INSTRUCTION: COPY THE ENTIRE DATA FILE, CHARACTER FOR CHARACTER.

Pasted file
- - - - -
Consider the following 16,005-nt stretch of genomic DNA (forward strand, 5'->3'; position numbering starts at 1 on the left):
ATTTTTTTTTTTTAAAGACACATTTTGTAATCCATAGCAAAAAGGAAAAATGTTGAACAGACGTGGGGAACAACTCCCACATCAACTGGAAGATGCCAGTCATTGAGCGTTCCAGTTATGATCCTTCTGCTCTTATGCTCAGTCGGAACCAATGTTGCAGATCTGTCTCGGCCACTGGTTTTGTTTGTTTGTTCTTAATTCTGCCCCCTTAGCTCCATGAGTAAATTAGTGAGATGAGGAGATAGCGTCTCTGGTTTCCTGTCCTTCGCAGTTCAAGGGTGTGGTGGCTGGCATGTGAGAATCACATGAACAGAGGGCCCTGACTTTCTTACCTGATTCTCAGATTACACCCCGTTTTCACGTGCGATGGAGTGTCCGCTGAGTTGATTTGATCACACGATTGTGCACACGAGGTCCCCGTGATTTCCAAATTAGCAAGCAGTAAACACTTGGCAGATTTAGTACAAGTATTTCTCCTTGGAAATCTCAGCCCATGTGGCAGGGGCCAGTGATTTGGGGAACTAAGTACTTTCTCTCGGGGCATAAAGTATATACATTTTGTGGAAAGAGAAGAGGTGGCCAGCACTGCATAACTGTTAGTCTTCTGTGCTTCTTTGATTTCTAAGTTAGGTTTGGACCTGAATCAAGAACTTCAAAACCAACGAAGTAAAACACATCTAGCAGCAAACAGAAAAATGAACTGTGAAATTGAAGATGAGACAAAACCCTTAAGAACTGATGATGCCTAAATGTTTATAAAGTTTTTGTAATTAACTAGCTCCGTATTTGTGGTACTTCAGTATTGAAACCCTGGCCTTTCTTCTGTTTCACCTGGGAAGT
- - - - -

Consider the following 16,005-nt stretch of genomic DNA (forward strand, 5'->3'; position numbering starts at 1 on the left):
ATTTTTTTTTTTTAAAGACACATTTTGTAATCCATAGCAAAAAGGAAAAATGTTGAACAGACGTGGGGAACAACTCCCACATCAACTGGAAGATGCCAGTCATTGAGCGTTCCAGTTATGATCCTTCTGCTCTTATGCTCAGTCGGAACCAATGTTGCAGATCTGTCTCGGCCACTGGTTTTGTTTGTTTGTTCTTAATTCTGCCCCCTTAGCTCCATGAGTAAATTAGTGAGATGAGGAGATAGCGTCTCTGGTTTCCTGTCCTTCGCAGTTCAAGGGTGTGGTGGCTGGCATGTGAGAATCACATGAACAGAGGGCCCTGACTTTCTTACCTGATTCTCAGATTACACCCCGTTTTCACGTGCGATGGAGTGTCCGCTGAGTTGATTTGATCACACGATTGTGCACACGAGGTCCCCGTGATTTCCAAATTAGCAAGCAGTAAACACTTGGCAGATTTAGTACAAGTATTTCTCCTTGGAAATCTCAGCCCATGTGGCAGGGGCCAGTGATTTGGGGAACTAAGTACTTTCTCTCGGGGCATAAAGTATATACATTTTGTGGAAAGAGAAGAGGTGGCCAGCACTGCATAACTGTTAGTCTTCTGTGCTTCTTTGATTTCTAAGTTAGGTTTGGACCTGAATCAAGAACTTCAAAACCAACGAAGTAAAACACATCTAGCAGCAAACAGAAAAATGAACTGTGAAATTGAAGATGAGACAAAACCCTTAAGAACTGATGATGCCTAAATGTTTATAAAGTTTTTGTAATTAACTAGCTCCGTATTTGTGGTACTTCAGTATTGAAACCCTGGCCTTTCTTCTGTTTCACCTGGGAAGT